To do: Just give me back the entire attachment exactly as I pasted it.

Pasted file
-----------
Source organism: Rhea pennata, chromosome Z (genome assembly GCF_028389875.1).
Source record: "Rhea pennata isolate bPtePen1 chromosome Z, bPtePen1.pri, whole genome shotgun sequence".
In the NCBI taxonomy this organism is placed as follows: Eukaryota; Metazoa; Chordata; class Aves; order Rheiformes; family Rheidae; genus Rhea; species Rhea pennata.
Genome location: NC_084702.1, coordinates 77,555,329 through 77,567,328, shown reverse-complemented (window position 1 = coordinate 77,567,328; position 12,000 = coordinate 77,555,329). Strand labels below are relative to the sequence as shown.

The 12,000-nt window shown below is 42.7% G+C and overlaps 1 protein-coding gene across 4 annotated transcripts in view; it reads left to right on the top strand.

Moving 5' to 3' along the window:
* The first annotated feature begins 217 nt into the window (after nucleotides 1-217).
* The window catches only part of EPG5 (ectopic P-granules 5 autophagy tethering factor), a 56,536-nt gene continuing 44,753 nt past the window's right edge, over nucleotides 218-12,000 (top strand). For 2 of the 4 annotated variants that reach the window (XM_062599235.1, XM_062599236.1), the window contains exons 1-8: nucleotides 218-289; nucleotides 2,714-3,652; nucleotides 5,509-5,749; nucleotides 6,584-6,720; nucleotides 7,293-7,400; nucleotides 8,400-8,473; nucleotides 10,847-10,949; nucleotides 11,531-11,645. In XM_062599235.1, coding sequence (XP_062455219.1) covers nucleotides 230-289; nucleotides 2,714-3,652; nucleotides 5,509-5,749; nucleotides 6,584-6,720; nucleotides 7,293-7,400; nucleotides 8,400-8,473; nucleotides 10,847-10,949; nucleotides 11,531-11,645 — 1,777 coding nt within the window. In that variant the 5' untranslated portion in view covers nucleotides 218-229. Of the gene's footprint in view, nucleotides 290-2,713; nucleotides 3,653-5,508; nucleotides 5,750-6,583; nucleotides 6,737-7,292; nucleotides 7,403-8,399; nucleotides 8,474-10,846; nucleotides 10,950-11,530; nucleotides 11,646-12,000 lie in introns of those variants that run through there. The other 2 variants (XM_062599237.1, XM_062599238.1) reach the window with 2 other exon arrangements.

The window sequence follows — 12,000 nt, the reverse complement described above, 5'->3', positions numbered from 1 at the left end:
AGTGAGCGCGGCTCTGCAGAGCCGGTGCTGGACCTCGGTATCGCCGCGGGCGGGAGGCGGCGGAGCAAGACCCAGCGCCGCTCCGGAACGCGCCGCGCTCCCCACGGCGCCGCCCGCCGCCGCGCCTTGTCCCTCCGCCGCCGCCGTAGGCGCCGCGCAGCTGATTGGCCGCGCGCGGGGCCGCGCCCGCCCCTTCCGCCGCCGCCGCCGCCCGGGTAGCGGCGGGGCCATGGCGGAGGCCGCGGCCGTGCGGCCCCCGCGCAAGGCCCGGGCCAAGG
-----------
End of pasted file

Source organism: Rhea pennata, chromosome Z (genome assembly GCF_028389875.1).
Source record: "Rhea pennata isolate bPtePen1 chromosome Z, bPtePen1.pri, whole genome shotgun sequence".
In the NCBI taxonomy this organism is placed as follows: Eukaryota; Metazoa; Chordata; class Aves; order Rheiformes; family Rheidae; genus Rhea; species Rhea pennata.
Genome location: NC_084702.1, coordinates 77,555,329 through 77,567,328, shown reverse-complemented (window position 1 = coordinate 77,567,328; position 12,000 = coordinate 77,555,329). Strand labels below are relative to the sequence as shown.

The 12,000-nt window shown below is 42.7% G+C and overlaps 1 protein-coding gene across 4 annotated transcripts in view; it reads left to right on the top strand.

Moving 5' to 3' along the window:
* The first annotated feature begins 217 nt into the window (after nucleotides 1-217).
* The window catches only part of EPG5 (ectopic P-granules 5 autophagy tethering factor), a 56,536-nt gene continuing 44,753 nt past the window's right edge, over nucleotides 218-12,000 (top strand). For 2 of the 4 annotated variants that reach the window (XM_062599235.1, XM_062599236.1), the window contains exons 1-8: nucleotides 218-289; nucleotides 2,714-3,652; nucleotides 5,509-5,749; nucleotides 6,584-6,720; nucleotides 7,293-7,400; nucleotides 8,400-8,473; nucleotides 10,847-10,949; nucleotides 11,531-11,645. In XM_062599235.1, coding sequence (XP_062455219.1) covers nucleotides 230-289; nucleotides 2,714-3,652; nucleotides 5,509-5,749; nucleotides 6,584-6,720; nucleotides 7,293-7,400; nucleotides 8,400-8,473; nucleotides 10,847-10,949; nucleotides 11,531-11,645 — 1,777 coding nt within the window. In that variant the 5' untranslated portion in view covers nucleotides 218-229. Of the gene's footprint in view, nucleotides 290-2,713; nucleotides 3,653-5,508; nucleotides 5,750-6,583; nucleotides 6,737-7,292; nucleotides 7,403-8,399; nucleotides 8,474-10,846; nucleotides 10,950-11,530; nucleotides 11,646-12,000 lie in introns of those variants that run through there. The other 2 variants (XM_062599237.1, XM_062599238.1) reach the window with 2 other exon arrangements.

The window sequence follows — 12,000 nt, the reverse complement described above, 5'->3', positions numbered from 1 at the left end:
AGTGAGCGCGGCTCTGCAGAGCCGGTGCTGGACCTCGGTATCGCCGCGGGCGGGAGGCGGCGGAGCAAGACCCAGCGCCGCTCCGGAACGCGCCGCGCTCCCCACGGCGCCGCCCGCCGCCGCGCCTTGTCCCTCCGCCGCCGCCGTAGGCGCCGCGCAGCTGATTGGCCGCGCGCGGGGCCGCGCCCGCCCCTTCCGCCGCCGCCGCCGCCCGGGTAGCGGCGGGGCCATGGCGGAGGCCGCGGCCGTGCGGCCCCCGCGCAAGGCCCGGGCCAAGG